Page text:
Using the same hypothetical scenario as before, let’s say the S&P 500 closed at 4630. With the upcoming Fed policy meeting, you decide to sell a call vertical spread and:

  • Sell 1 SPXW 4635 call for $34.60
  • Buy 1 SPXW 4640 call for $33.00

 Net credit = $1.60

 Max loss = $3.40

The best-case scenario would be if the S&P 500 closes below 4635. Both options would expire worthless and you’d get your $160.

You might find a slightly more favorable risk-reward trade-off by selling an iron condor, which consists of a short vertical call spread and a short vertical put spread.

Iron Condor: The Four-Legged Trade

Maybe you have a neutral view of the market and think the S&P 500 will stay within a certain range on a week when the five highest cap-weighted stocks within the S&P 500 are reporting earnings. You could consider selling an iron condor using SPXW options—an OTM short put spread and an OTM short call spread.

Let’s say the S&P 500 was at 4467. You decide to sell an iron condor (see risk graph below) and: 

  • Buy 1 SPXW 4460 put for $32.70
  • Sell 1 SPXW 4465 put for $33.40
  • Sell 1 SPXW 4470 call for $18.80
  • Buy 1 SPXW 4475 call for $17.50

Net credit = $2.00

Max loss = $3.00

To get your max profit of $200, you would want all four options to expire worthless. For that to happen, the S&P 500 needs to be between 4465 and 4470. If it looks like it might go outside the range, either to the upside or downside, you could choose to adjust the spread that appears to be vulnerable. Since you’re selling options, the accelerated time decay of short-term options could work in your favor.

The Potential Downside of Trading Weeklys

SPX Weeklys options offer added flexibility by allowing you to target specific market events. But because they’re short-lived, you should monitor the trades closely. A small movement in the S&P 500 could quickly turn profits into losses.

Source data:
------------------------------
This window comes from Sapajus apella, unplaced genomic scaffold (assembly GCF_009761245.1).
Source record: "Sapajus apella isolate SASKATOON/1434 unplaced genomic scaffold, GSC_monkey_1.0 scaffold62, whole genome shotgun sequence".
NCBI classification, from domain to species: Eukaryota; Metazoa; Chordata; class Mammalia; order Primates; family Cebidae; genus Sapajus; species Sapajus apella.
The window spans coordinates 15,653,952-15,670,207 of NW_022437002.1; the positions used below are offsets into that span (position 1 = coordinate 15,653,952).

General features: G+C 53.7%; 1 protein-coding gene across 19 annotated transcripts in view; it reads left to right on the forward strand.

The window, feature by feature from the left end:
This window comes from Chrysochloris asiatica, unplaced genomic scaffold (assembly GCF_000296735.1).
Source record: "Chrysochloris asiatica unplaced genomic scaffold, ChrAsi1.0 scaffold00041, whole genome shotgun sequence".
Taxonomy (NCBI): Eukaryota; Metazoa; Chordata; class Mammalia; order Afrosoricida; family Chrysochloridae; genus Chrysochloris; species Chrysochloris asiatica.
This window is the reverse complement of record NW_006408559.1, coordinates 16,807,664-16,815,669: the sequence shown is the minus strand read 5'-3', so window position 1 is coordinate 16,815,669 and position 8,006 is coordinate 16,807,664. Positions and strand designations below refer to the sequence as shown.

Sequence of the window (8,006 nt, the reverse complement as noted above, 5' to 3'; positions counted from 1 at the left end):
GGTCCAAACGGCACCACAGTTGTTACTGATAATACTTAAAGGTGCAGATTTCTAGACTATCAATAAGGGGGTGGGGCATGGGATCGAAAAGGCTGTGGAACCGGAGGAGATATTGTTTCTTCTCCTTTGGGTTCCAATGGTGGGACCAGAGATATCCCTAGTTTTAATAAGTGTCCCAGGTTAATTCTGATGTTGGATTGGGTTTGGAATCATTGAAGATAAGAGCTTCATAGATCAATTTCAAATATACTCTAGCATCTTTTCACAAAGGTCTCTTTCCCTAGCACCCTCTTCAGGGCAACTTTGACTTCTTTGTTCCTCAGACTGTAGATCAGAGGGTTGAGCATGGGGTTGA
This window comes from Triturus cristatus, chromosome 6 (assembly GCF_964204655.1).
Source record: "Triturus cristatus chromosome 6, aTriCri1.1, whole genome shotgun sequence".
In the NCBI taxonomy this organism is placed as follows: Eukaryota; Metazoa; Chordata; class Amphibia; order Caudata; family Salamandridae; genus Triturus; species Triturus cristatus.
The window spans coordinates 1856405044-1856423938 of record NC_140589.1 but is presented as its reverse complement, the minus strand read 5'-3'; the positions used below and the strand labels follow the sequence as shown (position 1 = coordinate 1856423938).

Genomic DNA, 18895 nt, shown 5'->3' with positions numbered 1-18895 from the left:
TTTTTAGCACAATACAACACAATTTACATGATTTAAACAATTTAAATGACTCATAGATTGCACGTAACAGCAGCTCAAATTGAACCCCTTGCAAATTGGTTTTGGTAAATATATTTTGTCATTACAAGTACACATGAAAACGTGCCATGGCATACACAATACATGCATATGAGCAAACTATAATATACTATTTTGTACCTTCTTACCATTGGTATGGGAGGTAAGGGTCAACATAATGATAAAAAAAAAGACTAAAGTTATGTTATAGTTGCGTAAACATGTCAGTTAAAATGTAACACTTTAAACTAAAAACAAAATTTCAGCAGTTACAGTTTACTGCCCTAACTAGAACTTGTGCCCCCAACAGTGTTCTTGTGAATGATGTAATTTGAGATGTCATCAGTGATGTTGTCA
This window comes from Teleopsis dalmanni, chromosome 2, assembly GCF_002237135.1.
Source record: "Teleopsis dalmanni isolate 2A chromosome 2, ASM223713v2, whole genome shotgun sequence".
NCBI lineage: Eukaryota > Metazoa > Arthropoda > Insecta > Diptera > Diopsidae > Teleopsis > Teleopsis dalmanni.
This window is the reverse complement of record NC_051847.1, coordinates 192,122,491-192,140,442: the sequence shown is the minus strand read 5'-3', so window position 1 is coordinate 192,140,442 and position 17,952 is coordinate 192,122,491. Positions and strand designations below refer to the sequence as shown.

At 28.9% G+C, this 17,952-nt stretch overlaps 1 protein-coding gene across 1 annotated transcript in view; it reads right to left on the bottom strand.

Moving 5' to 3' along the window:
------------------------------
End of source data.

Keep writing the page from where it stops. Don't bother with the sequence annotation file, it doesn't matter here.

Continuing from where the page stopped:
And if you plan to trade weekly options more frequently, you should incorporate additional transaction costs into your profit and loss calculation.

Probability Risk Trade-off

Trading SPX Weeklys options is like trading their longer-term counterparts; however, you assume a greater risk to put on a precisely timed position. The precision afforded by Weeklys also means you should have more discipline as you may not have much time to fix a trade gone bad.

The Bottom Line

SPX Weeklys options allow traders to leverage volatility, aligning their moves with singular events in the market or a company’s business plan. Harnessing this precision can translate into large gains or losses in short periods of time. 

Read more about SPX Weeklys options and why you should trade them.

There are important risks associated with transacting in any of the Cboe Company products discussed here. Before engaging in any transactions in those products, it is important for market participants to carefully review the disclosures and disclaimers contained at https://www.cboe.com/options_futures_disclaimers. The information provided is for general education and information purposes only. No statement provided should be construed as a recommendation to buy or sell a security, future, financial instrument, investment fund, or other investment product (collectively, a “financial product”), or to provide investment advice. Past performance of an index or financial product is not indicative of future results.